Growth patterns and the risk of breast cancer in women
ABSTRACT Adult height and body-mass index influence the risk of breast cancer in women. Whether these associations reflect growth patterns of the fetus or growth during childhood and adolescence is unknown.
We investigated the association between growth during childhood and the risk of breast cancer in a cohort of 117,415 Danish women. Birth weight, age at menarche, and annual measurements of height and weight were obtained from school health records. We used the data to model individual growth curves. Information on vital status, age at first childbirth, parity, and diagnosis of breast cancer was obtained through linkages to national registries.
During 3,333,359 person-years of follow-up, 3340 cases of breast cancer were diagnosed. High birth weight, high stature at 14 years of age, low body-mass index (BMI) at 14 years of age, and peak growth at an early age were independent risk factors for breast cancer. Height at 8 years of age and the increase in height during puberty (8 to 14 years of age) were also associated with breast cancer. The attributable risks of birth weight, height at 14 years of age, BMI at 14 years of age, and age at peak growth were 7 percent, 15 percent, 15 percent, and 9 percent, respectively. No effect of adjusting for age at menarche, age at first childbirth, and parity was observed.
Birth weight and growth during childhood and adolescence influence the risk of breast cancer.
SourceAvailable from: Hajo Zeeb[Show abstract] [Hide abstract]
ABSTRACT: Many epidemiological studies point to an increased risk of breast cancer among female airline cabin crew. Possible causes include occupational factors (e.g. cosmic radiation exposure, chronodisruption), as well as lifestyle and reproductive factors.Journal of Occupational Medicine and Toxicology 07/2014; 9:27. DOI:10.1186/1745-6673-9-27 · 1.23 Impact Factor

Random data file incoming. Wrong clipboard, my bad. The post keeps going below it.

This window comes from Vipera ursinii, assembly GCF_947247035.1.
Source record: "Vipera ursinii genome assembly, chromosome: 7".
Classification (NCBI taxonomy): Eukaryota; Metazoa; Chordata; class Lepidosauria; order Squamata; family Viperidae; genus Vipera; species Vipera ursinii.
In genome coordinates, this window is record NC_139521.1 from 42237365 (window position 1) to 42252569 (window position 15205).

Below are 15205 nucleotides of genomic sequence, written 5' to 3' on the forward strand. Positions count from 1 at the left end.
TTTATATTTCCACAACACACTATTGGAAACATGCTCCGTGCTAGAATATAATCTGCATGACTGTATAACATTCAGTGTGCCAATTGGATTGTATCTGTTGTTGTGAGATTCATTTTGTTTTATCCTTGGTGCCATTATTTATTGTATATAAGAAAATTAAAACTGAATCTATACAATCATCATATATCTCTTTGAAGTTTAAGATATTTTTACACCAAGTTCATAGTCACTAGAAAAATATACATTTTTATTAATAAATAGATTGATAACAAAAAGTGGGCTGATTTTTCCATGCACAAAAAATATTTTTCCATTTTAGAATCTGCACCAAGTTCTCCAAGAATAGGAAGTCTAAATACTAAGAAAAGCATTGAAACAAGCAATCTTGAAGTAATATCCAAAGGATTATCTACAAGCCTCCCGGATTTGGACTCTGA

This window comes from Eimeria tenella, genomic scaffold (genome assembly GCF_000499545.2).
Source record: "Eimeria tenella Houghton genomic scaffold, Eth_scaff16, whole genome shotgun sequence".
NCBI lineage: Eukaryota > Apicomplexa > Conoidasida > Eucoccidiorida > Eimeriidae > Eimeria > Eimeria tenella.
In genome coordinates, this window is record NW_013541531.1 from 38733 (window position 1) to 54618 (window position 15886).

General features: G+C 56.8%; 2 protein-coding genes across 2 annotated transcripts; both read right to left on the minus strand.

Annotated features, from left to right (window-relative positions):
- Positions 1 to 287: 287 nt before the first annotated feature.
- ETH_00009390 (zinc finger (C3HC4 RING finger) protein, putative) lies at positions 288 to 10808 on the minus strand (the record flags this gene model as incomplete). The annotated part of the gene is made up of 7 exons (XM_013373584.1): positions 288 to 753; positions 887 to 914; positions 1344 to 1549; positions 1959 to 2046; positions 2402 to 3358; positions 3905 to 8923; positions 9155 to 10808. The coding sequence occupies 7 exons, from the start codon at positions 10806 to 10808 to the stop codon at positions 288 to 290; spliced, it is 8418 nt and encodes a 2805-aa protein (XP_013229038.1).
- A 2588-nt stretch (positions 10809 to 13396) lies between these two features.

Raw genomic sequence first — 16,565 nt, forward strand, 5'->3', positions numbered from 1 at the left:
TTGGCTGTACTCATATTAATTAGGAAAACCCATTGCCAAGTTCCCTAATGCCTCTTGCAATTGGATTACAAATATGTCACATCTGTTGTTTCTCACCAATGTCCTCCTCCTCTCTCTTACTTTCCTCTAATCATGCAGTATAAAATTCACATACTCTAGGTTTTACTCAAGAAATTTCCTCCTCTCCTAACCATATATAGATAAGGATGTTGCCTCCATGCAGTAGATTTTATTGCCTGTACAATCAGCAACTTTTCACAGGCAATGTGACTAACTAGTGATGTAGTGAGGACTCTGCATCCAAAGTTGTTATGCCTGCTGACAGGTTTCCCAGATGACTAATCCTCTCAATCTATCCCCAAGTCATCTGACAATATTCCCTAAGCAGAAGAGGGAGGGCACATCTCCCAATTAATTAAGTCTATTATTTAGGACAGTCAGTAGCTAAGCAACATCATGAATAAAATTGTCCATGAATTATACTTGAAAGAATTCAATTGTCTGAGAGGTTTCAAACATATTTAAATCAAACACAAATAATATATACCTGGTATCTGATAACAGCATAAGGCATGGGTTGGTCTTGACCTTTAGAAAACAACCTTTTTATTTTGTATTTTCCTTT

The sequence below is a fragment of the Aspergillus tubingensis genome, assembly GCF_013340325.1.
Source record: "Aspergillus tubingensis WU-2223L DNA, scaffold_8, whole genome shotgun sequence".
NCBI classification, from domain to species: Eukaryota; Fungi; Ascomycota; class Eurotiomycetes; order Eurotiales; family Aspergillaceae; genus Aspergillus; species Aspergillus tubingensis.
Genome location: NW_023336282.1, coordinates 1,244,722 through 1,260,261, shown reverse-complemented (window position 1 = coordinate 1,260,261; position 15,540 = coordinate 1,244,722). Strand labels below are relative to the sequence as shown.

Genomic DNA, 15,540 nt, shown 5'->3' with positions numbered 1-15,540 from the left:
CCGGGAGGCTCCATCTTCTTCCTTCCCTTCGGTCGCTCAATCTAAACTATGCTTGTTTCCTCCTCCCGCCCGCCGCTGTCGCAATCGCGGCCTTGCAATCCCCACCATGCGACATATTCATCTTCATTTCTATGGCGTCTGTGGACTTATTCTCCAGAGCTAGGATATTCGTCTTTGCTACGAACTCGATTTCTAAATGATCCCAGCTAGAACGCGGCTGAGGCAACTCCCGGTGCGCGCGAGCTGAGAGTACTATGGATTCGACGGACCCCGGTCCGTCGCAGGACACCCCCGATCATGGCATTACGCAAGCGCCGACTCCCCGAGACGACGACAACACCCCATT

[Show abstract] [Hide abstract]
ABSTRACT: Background. Overweight and obesity in childhood have been linked to an increased risk of adult mortality, but evidence is still scarce. Methods. We identified trajectories of body mass index (BMI) development in early life and investigated their mortality risk. Data come from the Helsinki Birth Cohort Study, in which 4943 individuals, born 1934-1944, had serial measures of weight and height from birth to 11 years extracted from health care records, weight and height data in adulthood, and register-based mortality data for 2000-2010. Results. Three early BMI trajectories (increasing, average, and average-to-low for men and increasing, average, and low-to-high BMI for women) were identified. Women with an increasing or low-to-high BMI (BMI lower in early childhood, later exceeded average) trajectory had an increased risk of all-cause mortality compared to those with an average BMI trajectory (HR 1.55, 95% CI 1.07-2.23; and HR 1.57, 95% CI 1.04-2.37, respectively). Similar associations were observed for cancer mortality. Among men, BMI trajectories were not associated with all-cause mortality, but those with average-to-low BMI (BMI first similar then dropped below average) had an increased risk of cancer mortality. Conclusions. An increasing BMI in early life may shorten the lifespan of maturing cohorts as they age, particularly among women.Annals of Medicine 10/2014; 47(1):1-6. DOI:10.3109/07853890.2014.963664 · 4.73 Impact Factor
[Show abstract] [Hide abstract]
ABSTRACT: Noncommunicable diseases (NCDs) are responsible for 36 million deaths every year. Of this death toll, nearly 80% (29 million) occur in low- and median-income countries. More than 9 million deaths attributed to NCDs occur in people under 60 years of age. National economies are suffering considerable losses due to premature death or disability to work resulting from heart disease, stroke, and diabetes. The knowledge that in utero and in early childhood certain processes can affect the risk of developing NCDs provides an opportunity to enforce interventions during this critical time, when they may have the greatest effect. Using appropriate protocols, the health-care provider can educate mothers about the risks of certain nutritional and environmental exposures and integrate health promotion on the agenda, as part of the social and economic development. All this could motivate a substantial reduction in the risk of NCDs. Current and future health challenges demand new and changing competencies that should form the basis for education, training, and workforce planning. The International Federation of Gynaecology and Obstetrics (FIGO) is aware of that responsibility and has joined hands with other agencies and organizations that make a considerable effort in providing appropriate prenatal care programs to prevent and treat most of the common preconditioning factors, especially in low-income countries.Bailliè re s Best Practice and Research in Clinical Obstetrics and Gynaecology 08/2014; DOI:10.1016/j.bpobgyn.2014.04.018 · 3.00 Impact Factor